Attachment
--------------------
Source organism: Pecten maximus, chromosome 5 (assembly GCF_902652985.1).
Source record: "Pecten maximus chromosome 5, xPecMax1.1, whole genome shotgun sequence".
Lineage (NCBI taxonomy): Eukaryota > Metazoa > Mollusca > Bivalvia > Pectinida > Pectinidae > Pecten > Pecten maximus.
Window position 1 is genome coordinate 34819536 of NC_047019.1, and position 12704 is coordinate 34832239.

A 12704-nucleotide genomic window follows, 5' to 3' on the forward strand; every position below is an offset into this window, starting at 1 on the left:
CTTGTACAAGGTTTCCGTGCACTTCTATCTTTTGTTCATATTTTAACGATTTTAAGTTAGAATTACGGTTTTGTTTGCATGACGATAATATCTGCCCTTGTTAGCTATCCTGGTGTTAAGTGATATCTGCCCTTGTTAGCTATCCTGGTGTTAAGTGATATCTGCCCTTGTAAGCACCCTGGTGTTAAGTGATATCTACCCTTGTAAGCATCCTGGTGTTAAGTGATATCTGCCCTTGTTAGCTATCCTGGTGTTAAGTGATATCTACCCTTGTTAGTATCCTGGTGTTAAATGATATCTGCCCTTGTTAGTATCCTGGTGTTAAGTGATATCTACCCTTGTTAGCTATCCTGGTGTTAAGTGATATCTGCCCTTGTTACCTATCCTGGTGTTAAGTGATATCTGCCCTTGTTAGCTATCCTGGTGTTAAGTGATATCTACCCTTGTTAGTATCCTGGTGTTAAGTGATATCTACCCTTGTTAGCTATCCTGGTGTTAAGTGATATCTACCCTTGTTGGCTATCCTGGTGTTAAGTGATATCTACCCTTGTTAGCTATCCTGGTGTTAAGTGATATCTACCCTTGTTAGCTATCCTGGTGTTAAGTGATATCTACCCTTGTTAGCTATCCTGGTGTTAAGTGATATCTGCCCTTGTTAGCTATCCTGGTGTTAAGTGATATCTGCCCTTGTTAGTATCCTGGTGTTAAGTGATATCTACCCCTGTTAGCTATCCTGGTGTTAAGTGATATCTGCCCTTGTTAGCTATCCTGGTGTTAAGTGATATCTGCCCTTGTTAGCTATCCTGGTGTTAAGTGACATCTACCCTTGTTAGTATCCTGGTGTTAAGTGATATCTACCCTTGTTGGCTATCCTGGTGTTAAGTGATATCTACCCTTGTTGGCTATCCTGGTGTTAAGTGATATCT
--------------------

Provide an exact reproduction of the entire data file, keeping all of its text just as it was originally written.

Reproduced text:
Source organism: Pecten maximus, chromosome 5 (assembly GCF_902652985.1).
Source record: "Pecten maximus chromosome 5, xPecMax1.1, whole genome shotgun sequence".
Lineage (NCBI taxonomy): Eukaryota > Metazoa > Mollusca > Bivalvia > Pectinida > Pectinidae > Pecten > Pecten maximus.
Window position 1 is genome coordinate 34819536 of NC_047019.1, and position 12704 is coordinate 34832239.

A 12704-nucleotide genomic window follows, 5' to 3' on the forward strand; every position below is an offset into this window, starting at 1 on the left:
CTTGTACAAGGTTTCCGTGCACTTCTATCTTTTGTTCATATTTTAACGATTTTAAGTTAGAATTACGGTTTTGTTTGCATGACGATAATATCTGCCCTTGTTAGCTATCCTGGTGTTAAGTGATATCTGCCCTTGTTAGCTATCCTGGTGTTAAGTGATATCTGCCCTTGTAAGCACCCTGGTGTTAAGTGATATCTACCCTTGTAAGCATCCTGGTGTTAAGTGATATCTGCCCTTGTTAGCTATCCTGGTGTTAAGTGATATCTACCCTTGTTAGTATCCTGGTGTTAAATGATATCTGCCCTTGTTAGTATCCTGGTGTTAAGTGATATCTACCCTTGTTAGCTATCCTGGTGTTAAGTGATATCTGCCCTTGTTACCTATCCTGGTGTTAAGTGATATCTGCCCTTGTTAGCTATCCTGGTGTTAAGTGATATCTACCCTTGTTAGTATCCTGGTGTTAAGTGATATCTACCCTTGTTAGCTATCCTGGTGTTAAGTGATATCTACCCTTGTTGGCTATCCTGGTGTTAAGTGATATCTACCCTTGTTAGCTATCCTGGTGTTAAGTGATATCTACCCTTGTTAGCTATCCTGGTGTTAAGTGATATCTACCCTTGTTAGCTATCCTGGTGTTAAGTGATATCTGCCCTTGTTAGCTATCCTGGTGTTAAGTGATATCTGCCCTTGTTAGTATCCTGGTGTTAAGTGATATCTACCCCTGTTAGCTATCCTGGTGTTAAGTGATATCTGCCCTTGTTAGCTATCCTGGTGTTAAGTGATATCTGCCCTTGTTAGCTATCCTGGTGTTAAGTGACATCTACCCTTGTTAGTATCCTGGTGTTAAGTGATATCTACCCTTGTTGGCTATCCTGGTGTTAAGTGATATCTACCCTTGTTGGCTATCCTGGTGTTAAGTGATATCT